Túrin: I gotta admit, overall I wasn’t a huge fan of him. It doesn’t help that I had Aragorn on my mind. Early on, he was described as this: “…he learned to speak early and was slow to forget injustice or mockery; but the fire of his father was also in him, and he could be sudden and fierce. Yet he was quick to pity, and the hurts or sadness of living things might move him to tears…” His arrogance seemed to blind him (like from the true evil of Morgoth’s curse), but his tale is a most interesting one.
Beleg: He was such a true true friend! Like Samwise. He was probably my favorite of the book. I love the ideas and ways Tolkien displays friendship. Such strong and amazing themes. But what happens to him? HE DIES.
“Thus ended Beleg’s Strongbow, truest of friends, greatest in skill of all that harboured in the woods of Beleriand in the Elder Days, at the hands of him whom he most loved; and the grief was graven on the face of Túrin and never faded.”
Another great friend? Brandir. Too bad our buddy Túrin accidentally kills him as well. Cool.
Mîm: Shady McShady.
Niënor: I felt bad for her. I’ve decided those are my final feelings. When she finally entered the scene grown up, I thought her fate would liken to Éowyn or Arwen, but no. She did not. She died. By jumping off a cliff into raging rapids.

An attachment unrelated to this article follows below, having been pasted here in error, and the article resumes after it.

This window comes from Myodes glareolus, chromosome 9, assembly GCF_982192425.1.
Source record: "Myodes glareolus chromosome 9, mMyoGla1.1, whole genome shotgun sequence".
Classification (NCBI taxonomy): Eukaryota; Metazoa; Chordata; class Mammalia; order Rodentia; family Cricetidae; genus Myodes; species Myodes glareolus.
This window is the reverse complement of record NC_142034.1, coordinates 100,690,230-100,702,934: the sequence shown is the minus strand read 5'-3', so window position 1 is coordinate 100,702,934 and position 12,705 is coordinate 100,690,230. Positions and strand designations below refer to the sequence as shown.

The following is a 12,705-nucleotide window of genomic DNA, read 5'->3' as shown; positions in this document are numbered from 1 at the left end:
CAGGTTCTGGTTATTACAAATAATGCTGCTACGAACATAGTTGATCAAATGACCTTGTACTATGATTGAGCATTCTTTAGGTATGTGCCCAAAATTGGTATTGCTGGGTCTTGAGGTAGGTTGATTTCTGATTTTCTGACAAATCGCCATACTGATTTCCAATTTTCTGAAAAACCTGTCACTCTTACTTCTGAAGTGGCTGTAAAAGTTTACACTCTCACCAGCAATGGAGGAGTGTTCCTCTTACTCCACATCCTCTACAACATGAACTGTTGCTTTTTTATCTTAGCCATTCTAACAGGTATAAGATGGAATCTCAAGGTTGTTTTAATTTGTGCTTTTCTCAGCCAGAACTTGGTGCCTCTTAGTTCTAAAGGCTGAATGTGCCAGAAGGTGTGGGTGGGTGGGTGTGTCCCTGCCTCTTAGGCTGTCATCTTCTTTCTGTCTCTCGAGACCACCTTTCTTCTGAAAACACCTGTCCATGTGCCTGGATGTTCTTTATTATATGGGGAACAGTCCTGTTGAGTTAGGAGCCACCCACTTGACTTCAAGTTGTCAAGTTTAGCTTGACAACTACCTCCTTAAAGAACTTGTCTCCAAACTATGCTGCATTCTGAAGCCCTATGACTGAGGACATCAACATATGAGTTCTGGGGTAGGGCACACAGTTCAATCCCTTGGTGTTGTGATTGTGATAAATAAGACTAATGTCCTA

“Mourning you named me, but I will not mourn alone, for father, brother, and mother. But of these you only have I known, and above all do I love. And nothing that you fear nor do I.” At first I was excited to finally see more of her, but after everything that happened, homegirl, you should have stayed.
Glaurung the Dragon: He is evil. This quote is one of many examples. “The neighing of the horses and the cries of the riders came to the ears of Glaurung; and he was well pleased.” His love of destroying humanity was just creepy.
THINGS I NEED TO TALK ABOUT!
Remember that one time Túrin and Niënor, GOT BLOODIED MARRIED?? I mean WHA?? I thought I read it wrong or had their names mixed up. Nope. That sealed the deal that this story was 100% a tale of a cursed family. Tolkien wasn’t lying about Morgoth. Then when she finds out the truth, she jumps off a cliff and he kills himself with his sword. Twisted Morgoth. Twisted.
Oh and she was pregnant.
“To Brethil they brought their dark doom’s shadow. Here their doom has fallen, and of grief this land shall never again be free.”
Alright let’s discuss!
How would you rank Túrin against the other men heroes of Middle Earth history?
Did this book meet your expectations?
I need to brush up on my Middle Earth history, but when does Morgoth get the boot?
Since friendship plays such a major role, what’s one of your favorites in Tolkien lore?
The more I read of Tolkien and his tales of battles with men, the more I see how his WWI experience influenced his writings. I cannot fathom the horrors of surviving battle, but Tolkien’s tales pay homage to the brotherhood bonded in battle.
In case you missed the last announcement, we’ll be reading Till We Have Faces by C.S. Lewis next. The discussion is set for July 16, 2014. Hope to have you join us!